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BIDENOMICS: UPS cuts 12,000 jobs due to decreased shipping volume, tense union negotiations
By Arsenio Toledo // Feb 01, 2024

UPS is cutting 12,000 jobs as shipping volume – and thus, company revenue – both internationally and domestically dropped in its fourth-quarter earnings report.

The company said the mass layoff is part of a broader effort to "align resources" in 2024. This effort includes mandating staff work from offices, five days a week starting on March 4.

UPS also reported a 7.4 percent drop in average daily volume domestically and an 8.3 percent drop internationally. CEO Carol Tome said in a company earnings call discussing the fourth-quarter earnings report that the international softness was "heavily weighted" in Europe, and other factors like freight complications in the Red Sea as well as in the Panama and Suez canals also played a part.

"Last year was a unique, and quite candidly, difficult and disappointing year," said Tome. "We experienced declines in volume, revenue and operating profits in all three of our business segments."

The fourth-quarter earnings report noted that company revenue was $24.92 billion, around half a billion short of the $25.43 billion predicted by Wall Street. This represents a 7.8 percent decline in revenue from $27 billion during the fourth quarter of 2022. For the last three months of 2023, UPS reported a net income of $1.61 billion, or $1.87 per share, compared with the $3.45 billion and $3.96 per share the company earned during the same period in 2022.

UPS has also softened its outlook for 2024, and the company now expects revenue for the year to range from $92 billion to $94.5 billion, with an adjusted operating margin of about 10 to 10.6 percent. The company's predicted 2024 revenue is below Wall Street's forecast of around $95.6 billion. For comparison, company revenue in 2023 was $91 billion, which was a 9.3 percent drop from 2022.

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Shares in UPS on Wall Street fell by more than eight percent on Tuesday, Jan. 30, following the announcement. Shares in UPS are down by about 18 percent over the past 12 months, compared with a 23 percent gain in the S&P 500.

Among its cost-cutting measures, the company is also exploring "strategic alternatives" like the sale of Coyote, a truckload brokerage business, which made up 39 percent of the revenue decline in the company's supply chain solutions business in 2023.

Costly contract with Teamsters union weighing heavily on decision to cut 12,000 jobs

The job cuts come just half a year after UPS concluded contract negotiations with its workforce unionized under the International Brotherhood of Teamsters.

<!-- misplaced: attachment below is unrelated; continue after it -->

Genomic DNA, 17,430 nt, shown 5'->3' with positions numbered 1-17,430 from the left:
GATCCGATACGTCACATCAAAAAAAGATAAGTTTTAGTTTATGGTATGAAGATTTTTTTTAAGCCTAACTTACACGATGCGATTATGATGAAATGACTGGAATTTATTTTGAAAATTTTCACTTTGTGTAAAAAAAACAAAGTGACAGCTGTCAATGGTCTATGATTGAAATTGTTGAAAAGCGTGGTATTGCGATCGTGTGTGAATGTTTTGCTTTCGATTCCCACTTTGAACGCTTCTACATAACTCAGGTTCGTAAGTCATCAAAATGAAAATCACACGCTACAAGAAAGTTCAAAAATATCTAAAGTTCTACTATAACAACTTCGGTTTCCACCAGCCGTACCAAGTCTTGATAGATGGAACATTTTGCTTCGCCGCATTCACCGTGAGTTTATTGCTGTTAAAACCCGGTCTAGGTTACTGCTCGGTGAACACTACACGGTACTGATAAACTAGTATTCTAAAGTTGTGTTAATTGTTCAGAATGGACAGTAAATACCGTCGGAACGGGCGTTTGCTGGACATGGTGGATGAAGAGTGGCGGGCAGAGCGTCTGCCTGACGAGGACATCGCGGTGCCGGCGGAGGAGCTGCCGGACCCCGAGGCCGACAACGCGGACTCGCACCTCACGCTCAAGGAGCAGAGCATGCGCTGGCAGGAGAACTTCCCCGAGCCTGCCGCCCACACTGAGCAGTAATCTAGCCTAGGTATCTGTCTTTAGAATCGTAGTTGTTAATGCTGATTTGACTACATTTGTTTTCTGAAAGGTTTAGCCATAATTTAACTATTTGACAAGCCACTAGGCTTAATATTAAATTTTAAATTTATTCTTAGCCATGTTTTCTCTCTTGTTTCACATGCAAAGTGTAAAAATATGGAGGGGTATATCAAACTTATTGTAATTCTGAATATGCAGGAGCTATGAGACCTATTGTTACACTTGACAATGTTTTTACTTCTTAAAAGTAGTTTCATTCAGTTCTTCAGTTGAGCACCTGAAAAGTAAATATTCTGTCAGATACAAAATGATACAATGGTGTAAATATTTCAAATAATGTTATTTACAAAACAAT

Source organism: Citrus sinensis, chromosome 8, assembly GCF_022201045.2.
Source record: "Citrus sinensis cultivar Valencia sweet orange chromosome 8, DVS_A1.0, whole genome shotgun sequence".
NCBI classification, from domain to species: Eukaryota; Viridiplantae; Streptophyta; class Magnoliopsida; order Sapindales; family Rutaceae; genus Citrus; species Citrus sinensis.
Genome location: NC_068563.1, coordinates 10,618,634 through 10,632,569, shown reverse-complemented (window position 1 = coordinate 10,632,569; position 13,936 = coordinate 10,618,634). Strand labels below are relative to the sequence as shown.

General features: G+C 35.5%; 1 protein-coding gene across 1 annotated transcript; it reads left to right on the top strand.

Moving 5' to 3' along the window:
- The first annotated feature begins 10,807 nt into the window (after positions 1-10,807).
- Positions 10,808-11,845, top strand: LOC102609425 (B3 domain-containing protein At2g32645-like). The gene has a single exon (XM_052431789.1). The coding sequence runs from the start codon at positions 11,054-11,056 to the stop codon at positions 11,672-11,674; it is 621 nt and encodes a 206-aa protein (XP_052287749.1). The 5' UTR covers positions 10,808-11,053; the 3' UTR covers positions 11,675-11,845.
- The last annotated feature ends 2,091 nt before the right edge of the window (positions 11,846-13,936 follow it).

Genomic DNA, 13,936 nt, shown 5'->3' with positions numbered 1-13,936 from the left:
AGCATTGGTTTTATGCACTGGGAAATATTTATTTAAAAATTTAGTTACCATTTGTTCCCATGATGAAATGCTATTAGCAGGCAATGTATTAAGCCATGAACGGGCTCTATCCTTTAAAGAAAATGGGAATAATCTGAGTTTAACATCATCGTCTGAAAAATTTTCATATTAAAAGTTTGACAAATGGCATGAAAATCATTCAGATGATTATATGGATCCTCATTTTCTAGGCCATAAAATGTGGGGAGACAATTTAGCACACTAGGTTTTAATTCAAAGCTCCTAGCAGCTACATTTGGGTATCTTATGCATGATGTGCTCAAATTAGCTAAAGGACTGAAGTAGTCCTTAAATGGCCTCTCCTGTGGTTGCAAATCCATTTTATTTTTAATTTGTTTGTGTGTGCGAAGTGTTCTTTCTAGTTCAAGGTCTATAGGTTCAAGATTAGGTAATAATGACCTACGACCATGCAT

Though the company's earnings report did not directly mention the financial impacts from the fear of a strike and the subsequent expensive union contract forced upon the company by the Teamsters, Tome did note that the protracted negotiations, coupled with the disappointing macroeconomic environment, contributed to the "disappointing" year. (Related: Career socialist activist "pulling strings" on UAW strike, costing economy $7.7 billion and 6,000 jobs.)

The company reached an agreement with the Teamsters in July, saving UPS from having to deal with around 340,000 of its employees striking. It also prevented massive economic chaos that was expected by stranding more than a quarter of all parcels in the United States. Among other agreements, the deal resulted in a 12.1 percent increase in wages for union-represented workers.

Following the deal, the company repeatedly slashed its financial guidance over the subsequent months and claimed that the deal was weighing heavily on company revenue and profit margins.

The job cuts will primarily target management staff worldwide as well as contract workers. These jobs are unlikely to return even when business picks up, with Tome pointing to new technologies including artificial intelligence making this possible. The company has around 85,000 management employees and nearly all of these workers are not unionized. Tome claims the reduction in the workforce will save the company approximately $1 billion in costs.

Unionized package handling and transportation workers, who account for the bulk of UPS's nearly 500,000 employees, are not affected by this round of job cuts. Since the end of union talks last summer, UPS has only recovered nearly 60 percent of the shipping volume it lost when customers, nervous over the possibility of lost packages during a strike, shifted to UPS's competitors. Tome is trying to win back the rest of the lost volume without lowering prices, which would only hurt margins, thus the job cuts and the sale of Coyote.

Watch this clip from Fox Business as former U.S. International Trade Commission Chief Peter Morici discusses how President Joe Biden's management of the American economy has been "a failure."

This video is from the News Clips channel on Brighteon.com.

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